The Barbican is currently running a centre wide exhibition looking at Artificial Intelligence (AI). The AI: More Than Human exhibition looks at the complex relationship between humans and machines, asking us what it really means to be human. To answer this question the exhibition brings together people from a variety of disciplines including scientists, artists, philosophers and researchers and offers an often interactive way to engage with this most heady of topics.
As I was early, I explored the various interactive installations that were housed around the hall before entering the exhibition proper.
Along the long Silk Street corridor, there were two large screens with what looks like atoms connected. There was a spot on the floor with footprints and when you stood on it and moved your limbs the atomic structure changed. It reminded me of an Xbox Kinect experience, so not too flashy but there were several young children who were engaged and were fascinated that they were an active agent for what occurred on the screens. The vision of Barbican in 2065 through a three screened walking simulator was interesting, as it showed the brightly lit cityscape strewn with wind turbines, but I felt like it missed a trick by not using a VR headset. The sense of immersion would have been greater with this medium utilised.
Down in the Pit, was the highlight of the interactive exhibitions, teamLab’s ‘What a Loving and Beautiful World’. It contained projectors which interacted with people's shadows and movements to create an output, be it trees growing, pink cherry blossom drifting by slowly or birds flying. It was wonderful and quite meditative and an early highlight.
Thoroughly impressed, I then entered the ticketed part of exhibition and saw that it was split into 4 sections:
The dream of AI,
Data worlds, and
In the first section, The Dream of AI, I was greeted with a provenance that stated that there were many tales of non-living things coming to life through magic, science, religion or Illusion.
Comic books, religious texts, alchemical paraphanalia, models and figures were displayed to show how, throughout history, this has been a large area of interest for humans, whether to understand what life is, play God or to extend life and cheat death.
A sepia toned video installation titled AE/MAETH by Hurlig and Weitz was a stunning look at how much AI, cyborgs, golems and the like have become a part of pop culture, transcending its Judaic origins from Rabbi Loew's 16th century golem story.
The Japanese belief of Shinto and animism is explored as inanimate objects are said to have kami, a life force, which means that Japanese culture is more accepting of the concept of AI, thus the prevalence of characters such as Astrobot and Doaromon in their pop culture.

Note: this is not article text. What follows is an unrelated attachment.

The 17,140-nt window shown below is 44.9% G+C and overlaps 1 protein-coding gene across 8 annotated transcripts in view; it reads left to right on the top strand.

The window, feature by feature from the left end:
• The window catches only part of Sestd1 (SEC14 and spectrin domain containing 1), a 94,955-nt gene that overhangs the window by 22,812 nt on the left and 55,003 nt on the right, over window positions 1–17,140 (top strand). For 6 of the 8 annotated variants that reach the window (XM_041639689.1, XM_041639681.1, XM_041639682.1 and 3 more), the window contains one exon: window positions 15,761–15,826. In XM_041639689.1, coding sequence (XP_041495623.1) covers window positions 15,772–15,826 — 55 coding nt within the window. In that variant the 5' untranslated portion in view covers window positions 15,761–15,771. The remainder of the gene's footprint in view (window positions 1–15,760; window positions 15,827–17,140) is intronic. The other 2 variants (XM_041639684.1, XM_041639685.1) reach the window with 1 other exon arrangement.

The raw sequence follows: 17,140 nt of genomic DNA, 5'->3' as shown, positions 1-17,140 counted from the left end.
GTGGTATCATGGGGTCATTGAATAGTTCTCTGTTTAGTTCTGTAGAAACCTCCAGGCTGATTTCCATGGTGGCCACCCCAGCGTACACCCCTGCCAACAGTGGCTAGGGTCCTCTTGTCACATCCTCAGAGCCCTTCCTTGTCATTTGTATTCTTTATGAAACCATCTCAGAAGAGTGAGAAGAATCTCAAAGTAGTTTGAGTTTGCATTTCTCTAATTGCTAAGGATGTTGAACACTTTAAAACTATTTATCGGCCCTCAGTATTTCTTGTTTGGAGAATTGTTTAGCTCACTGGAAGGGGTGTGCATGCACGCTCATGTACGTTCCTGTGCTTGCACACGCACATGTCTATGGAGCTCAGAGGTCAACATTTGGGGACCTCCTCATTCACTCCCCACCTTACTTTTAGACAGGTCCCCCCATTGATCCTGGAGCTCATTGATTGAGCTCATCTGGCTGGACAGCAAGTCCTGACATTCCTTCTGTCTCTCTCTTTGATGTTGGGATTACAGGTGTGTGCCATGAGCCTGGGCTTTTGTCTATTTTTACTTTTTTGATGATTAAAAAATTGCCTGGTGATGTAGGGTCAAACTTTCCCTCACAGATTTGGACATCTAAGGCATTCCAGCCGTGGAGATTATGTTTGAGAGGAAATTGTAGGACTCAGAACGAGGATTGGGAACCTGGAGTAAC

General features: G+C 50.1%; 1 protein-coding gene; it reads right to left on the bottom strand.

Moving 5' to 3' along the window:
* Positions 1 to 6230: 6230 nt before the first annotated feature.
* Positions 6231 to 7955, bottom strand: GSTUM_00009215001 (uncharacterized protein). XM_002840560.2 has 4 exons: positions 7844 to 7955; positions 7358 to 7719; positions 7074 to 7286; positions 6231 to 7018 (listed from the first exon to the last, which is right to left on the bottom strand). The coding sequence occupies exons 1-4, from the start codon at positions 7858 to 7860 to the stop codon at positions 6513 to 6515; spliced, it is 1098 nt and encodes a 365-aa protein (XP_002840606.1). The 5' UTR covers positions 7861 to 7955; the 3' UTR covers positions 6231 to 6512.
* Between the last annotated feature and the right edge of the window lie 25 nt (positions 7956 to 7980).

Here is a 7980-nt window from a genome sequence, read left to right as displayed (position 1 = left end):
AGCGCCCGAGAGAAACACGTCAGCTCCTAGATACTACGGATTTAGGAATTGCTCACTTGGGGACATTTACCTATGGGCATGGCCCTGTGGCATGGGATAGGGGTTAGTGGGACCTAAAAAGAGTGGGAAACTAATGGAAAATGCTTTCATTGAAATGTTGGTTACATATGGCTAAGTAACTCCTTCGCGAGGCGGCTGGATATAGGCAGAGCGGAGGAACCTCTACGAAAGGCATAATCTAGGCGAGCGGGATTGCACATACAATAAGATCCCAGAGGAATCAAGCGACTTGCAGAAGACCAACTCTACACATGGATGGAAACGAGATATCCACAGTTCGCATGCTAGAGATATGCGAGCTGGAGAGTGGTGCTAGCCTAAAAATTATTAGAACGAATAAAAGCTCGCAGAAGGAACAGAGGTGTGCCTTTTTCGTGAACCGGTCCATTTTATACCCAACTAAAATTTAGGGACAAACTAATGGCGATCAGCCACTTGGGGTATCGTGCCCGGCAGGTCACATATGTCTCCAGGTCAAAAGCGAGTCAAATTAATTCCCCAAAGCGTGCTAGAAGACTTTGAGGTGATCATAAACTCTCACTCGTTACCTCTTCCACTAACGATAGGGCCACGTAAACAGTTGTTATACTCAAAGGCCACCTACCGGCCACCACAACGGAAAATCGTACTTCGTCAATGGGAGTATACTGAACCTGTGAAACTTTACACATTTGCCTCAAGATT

This section had a few film clips from Frankstein, Blade Runner, Der Golem, Ex Machina and much more to show how the fear of AI has been a long running human preoccupation.
The next section, Mind Machines explained how AI developed through history and had much on show, from Babbage's Analytic Engine, the first 'computer' which was powered by steam to Turing's The Bombe Enigma code breaking machine used in the film, 'The Imitation Game.' The video wall with a time line of breakthroughs and achievements was great to follow but with such a large crowd it was difficult to read everything and take it in.
In Data Worlds, the ability of AI to change society was examined. As I entered there was a racing video game and next to that a screen where your reactions were monitored and the emotion you were sensed to be feeling shown on screen. There were a variety of different neural networks on show, which you could interactive with. Issues such as racial bias and privacy were explored. The Future of Life letter, which argued against the use of AI controlled weapon systems was on show, undersigned by Bill Gates, Stephen Hawking, Elon Musk and Steve Wozniak amongst many others, highlighted the very real danger that AI could pose if not properly controlled.
The final part, Endless Evolution, looked at the future of the human race. It showcased a robot interacting with people as they passed a few video installations of where AI should be going and the future of artificial life.
As a whole, the exhibition is interesting and engaging but it is all a bit overwhelming. There is so much to see and hear that you need a good couple of hours to appreciated it fully. Some of the videos looked interesting but the ambient noise level made it difficult to hear anything clearly. So, is it worth the money? Well, I enjoyed it but did find it not as well organised or curated as the Robot Exhibition from a couple of years ago at the Science Museum. It's worth a look if this is a field of interest but for the casual onlooker I don't think it will appeal.